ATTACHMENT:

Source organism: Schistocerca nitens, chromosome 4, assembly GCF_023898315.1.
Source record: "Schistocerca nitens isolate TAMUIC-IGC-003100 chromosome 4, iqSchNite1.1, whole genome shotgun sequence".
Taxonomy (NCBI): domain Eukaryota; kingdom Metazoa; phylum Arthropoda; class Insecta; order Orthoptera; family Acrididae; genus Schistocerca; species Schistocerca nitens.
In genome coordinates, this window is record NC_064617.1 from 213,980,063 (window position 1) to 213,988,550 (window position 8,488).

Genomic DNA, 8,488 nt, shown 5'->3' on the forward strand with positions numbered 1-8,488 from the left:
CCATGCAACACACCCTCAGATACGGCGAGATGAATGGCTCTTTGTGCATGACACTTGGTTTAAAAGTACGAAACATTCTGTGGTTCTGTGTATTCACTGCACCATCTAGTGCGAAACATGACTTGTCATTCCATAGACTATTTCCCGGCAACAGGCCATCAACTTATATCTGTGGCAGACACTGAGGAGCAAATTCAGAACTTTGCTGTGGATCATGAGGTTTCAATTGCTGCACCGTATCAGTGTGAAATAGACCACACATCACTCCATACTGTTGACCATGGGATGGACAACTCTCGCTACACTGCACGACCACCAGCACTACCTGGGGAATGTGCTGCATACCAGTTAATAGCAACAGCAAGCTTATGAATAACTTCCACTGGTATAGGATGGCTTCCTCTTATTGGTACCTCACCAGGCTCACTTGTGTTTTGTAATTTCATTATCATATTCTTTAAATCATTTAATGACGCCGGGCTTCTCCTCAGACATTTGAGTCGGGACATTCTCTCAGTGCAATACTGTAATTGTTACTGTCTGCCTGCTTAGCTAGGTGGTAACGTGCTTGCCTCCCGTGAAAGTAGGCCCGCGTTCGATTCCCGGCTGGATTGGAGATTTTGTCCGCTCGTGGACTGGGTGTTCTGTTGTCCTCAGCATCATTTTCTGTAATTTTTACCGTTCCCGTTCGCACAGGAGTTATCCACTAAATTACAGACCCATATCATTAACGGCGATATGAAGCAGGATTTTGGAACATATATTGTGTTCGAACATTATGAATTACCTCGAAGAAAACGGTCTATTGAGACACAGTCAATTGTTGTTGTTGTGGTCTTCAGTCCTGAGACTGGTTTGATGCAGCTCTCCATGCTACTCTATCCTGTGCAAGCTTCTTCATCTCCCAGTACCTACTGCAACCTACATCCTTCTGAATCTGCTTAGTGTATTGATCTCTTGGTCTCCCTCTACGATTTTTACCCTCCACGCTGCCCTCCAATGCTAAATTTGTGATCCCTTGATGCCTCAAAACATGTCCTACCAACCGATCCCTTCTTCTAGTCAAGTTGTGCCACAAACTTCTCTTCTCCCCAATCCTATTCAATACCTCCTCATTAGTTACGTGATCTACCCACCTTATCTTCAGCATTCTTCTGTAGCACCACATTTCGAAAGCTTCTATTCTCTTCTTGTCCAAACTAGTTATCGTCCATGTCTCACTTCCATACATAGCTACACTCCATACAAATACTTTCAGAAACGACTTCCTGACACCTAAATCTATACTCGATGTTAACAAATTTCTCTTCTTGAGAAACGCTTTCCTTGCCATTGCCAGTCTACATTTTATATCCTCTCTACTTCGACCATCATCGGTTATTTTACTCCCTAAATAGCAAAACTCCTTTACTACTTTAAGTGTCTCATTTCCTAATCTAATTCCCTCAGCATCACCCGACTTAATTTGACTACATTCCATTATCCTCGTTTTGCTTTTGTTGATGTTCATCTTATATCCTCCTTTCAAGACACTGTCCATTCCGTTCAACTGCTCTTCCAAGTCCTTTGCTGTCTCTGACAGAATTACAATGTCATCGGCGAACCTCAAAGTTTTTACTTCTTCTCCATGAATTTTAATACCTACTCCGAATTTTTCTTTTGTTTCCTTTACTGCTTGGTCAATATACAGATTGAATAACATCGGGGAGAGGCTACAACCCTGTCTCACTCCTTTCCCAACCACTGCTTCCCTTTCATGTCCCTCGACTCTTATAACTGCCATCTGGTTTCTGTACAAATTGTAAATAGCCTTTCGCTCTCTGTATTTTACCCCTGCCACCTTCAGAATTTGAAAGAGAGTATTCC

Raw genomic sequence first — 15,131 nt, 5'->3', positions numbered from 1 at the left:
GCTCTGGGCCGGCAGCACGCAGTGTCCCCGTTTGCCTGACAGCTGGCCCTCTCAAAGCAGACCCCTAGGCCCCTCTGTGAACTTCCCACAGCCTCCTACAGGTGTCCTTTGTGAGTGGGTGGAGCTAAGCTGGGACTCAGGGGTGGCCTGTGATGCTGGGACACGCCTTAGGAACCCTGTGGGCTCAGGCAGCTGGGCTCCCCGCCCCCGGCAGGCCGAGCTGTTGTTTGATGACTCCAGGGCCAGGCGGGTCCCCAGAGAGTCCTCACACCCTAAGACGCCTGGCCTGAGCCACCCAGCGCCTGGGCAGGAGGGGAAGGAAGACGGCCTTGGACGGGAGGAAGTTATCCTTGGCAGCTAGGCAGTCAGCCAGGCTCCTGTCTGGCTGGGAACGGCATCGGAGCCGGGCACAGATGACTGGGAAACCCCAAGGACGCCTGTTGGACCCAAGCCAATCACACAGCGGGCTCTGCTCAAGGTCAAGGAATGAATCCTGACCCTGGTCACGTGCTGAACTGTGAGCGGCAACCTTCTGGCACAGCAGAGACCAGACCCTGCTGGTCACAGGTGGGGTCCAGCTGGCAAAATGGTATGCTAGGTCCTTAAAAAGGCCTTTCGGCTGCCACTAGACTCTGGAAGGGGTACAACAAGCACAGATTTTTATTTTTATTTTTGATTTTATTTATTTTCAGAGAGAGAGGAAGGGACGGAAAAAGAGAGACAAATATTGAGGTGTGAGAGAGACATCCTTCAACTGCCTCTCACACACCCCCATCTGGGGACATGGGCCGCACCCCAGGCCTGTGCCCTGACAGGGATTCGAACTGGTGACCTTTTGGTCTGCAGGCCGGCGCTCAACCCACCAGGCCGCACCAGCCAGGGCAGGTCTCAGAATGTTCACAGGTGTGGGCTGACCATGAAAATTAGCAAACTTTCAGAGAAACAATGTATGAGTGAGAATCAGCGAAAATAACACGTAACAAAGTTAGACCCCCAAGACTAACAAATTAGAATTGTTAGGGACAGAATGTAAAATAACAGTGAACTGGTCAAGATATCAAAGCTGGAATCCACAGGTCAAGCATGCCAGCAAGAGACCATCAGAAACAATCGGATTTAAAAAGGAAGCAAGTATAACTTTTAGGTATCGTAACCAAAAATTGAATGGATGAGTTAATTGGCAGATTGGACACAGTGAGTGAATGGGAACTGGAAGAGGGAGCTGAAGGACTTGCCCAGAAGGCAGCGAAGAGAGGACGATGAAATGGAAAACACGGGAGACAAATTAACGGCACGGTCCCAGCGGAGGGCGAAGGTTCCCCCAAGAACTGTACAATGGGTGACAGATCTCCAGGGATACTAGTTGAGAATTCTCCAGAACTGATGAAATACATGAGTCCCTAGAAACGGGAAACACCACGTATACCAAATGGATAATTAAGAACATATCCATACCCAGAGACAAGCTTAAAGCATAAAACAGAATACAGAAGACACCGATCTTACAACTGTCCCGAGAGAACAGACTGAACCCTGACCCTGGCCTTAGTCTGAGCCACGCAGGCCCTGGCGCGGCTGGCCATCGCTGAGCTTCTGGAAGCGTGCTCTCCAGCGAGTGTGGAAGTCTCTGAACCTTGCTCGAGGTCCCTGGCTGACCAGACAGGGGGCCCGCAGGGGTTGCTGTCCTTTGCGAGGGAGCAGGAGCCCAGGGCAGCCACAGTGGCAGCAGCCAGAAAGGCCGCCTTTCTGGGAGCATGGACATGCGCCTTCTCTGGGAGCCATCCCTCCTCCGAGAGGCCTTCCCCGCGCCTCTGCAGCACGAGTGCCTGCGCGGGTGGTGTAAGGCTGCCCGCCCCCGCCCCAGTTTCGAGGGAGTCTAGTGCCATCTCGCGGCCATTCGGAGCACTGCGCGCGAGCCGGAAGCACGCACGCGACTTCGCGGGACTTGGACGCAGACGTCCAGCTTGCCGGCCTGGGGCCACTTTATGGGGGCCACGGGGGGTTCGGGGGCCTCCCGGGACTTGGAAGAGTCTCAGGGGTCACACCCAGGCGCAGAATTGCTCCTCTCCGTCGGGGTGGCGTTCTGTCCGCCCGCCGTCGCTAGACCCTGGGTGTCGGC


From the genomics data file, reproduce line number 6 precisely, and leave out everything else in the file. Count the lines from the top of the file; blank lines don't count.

CCATGCAACACACCCTCAGATACGGCGAGATGAATGGCTCTTTGTGCATGACACTTGGTTTAAAAGTACGAAACATTCTGTGGTTCTGTGTATTCACTGCACCATCTAGTGCGAAACATGACTTGTCATTCCATAGACTATTTCCCGGCAACAGGCCATCAACTTATATCTGTGGCAGACACTGAGGAGCAAATTCAGAACTTTGCTGTGGATCATGAGGTTTCAATTGCTGCACCGTATCAGTGTGAAATAGACCACACATCACTCCATACTGTTGACCATGGGATGGACAACTCTCGCTACACTGCACGACCACCAGCACTACCTGGGGAATGTGCTGCATACCAGTTAATAGCAACAGCAAGCTTATGAATAACTTCCACTGGTATAGGATGGCTTCCTCTTATTGGTACCTCACCAGGCTCACTTGTGTTTTGTAATTTCATTATCATATTCTTTAAATCATTTAATGACGCCGGGCTTCTCCTCAGACATTTGAGTCGGGACATTCTCTCAGTGCAATACTGTAATTGTTACTGTCTGCCTGCTTAGCTAGGTGGTAACGTGCTTGCCTCCCGTGAAAGTAGGCCCGCGTTCGATTCCCGGCTGGATTGGAGATTTTGTCCGCTCGTGGACTGGGTGTTCTGTTGTCCTCAGCATCATTTTCTGTAATTTTTACCGTTCCCGTTCGCACAGGAGTTATCCACTAAATTACAGACCCATATCATTAACGGCGATATGAAGCAGGATTTTGGAACATATATTGTGTTCGAACATTATGAATTACCTCGAAGAAAACGGTCTATTGAGACACAGTCAATTGTTGTTGTTGTGGTCTTCAGTCCTGAGACTGGTTTGATGCAGCTCTCCATGCTACTCTATCCTGTGCAAGCTTCTTCATCTCCCAGTACCTACTGCAACCTACATCCTTCTGAATCTGCTTAGTGTATTGATCTCTTGGTCTCCCTCTACGATTTTTACCCTCCACGCTGCCCTCCAATGCTAAATTTGTGATCCCTTGATGCCTCAAAACATGTCCTACCAACCGATCCCTTCTTCTAGTCAAGTTGTGCCACAAACTTCTCTTCTCCCCAATCCTATTCAATACCTCCTCATTAGTTACGTGATCTACCCACCTTATCTTCAGCATTCTTCTGTAGCACCACATTTCGAAAGCTTCTATTCTCTTCTTGTCCAAACTAGTTATCGTCCATGTCTCACTTCCATACATAGCTACACTCCATACAAATACTTTCAGAAACGACTTCCTGACACCTAAATCTATACTCGATGTTAACAAATTTCTCTTCTTGAGAAACGCTTTCCTTGCCATTGCCAGTCTACATTTTATATCCTCTCTACTTCGACCATCATCGGTTATTTTACTCCCTAAATAGCAAAACTCCTTTACTACTTTAAGTGTCTCATTTCCTAATCTAATTCCCTCAGCATCACCCGACTTAATTTGACTACATTCCATTATCCTCGTTTTGCTTTTGTTGATGTTCATCTTATATCCTCCTTTCAAGACACTGTCCATTCCGTTCAACTGCTCTTCCAAGTCCTTTGCTGTCTCTGACAGAATTACAATGTCATCGGCGAACCTCAAAGTTTTTACTTCTTCTCCATGAATTTTAATACCTACTCCGAATTTTTCTTTTGTTTCCTTTACTGCTTGGTCAATATACAGATTGAATAACATCGGGGAGAGGCTACAACCCTGTCTCACTCCTTTCCCAACCACTGCTTCCCTTTCATGTCCCTCGACTCTTATAACTGCCATCTGGTTTCTGTACAAATTGTAAATAGCCTTTCGCTCTCTGTATTTTACCCCTGCCACCTTCAGAATTTGAAAGAGAGTATTCC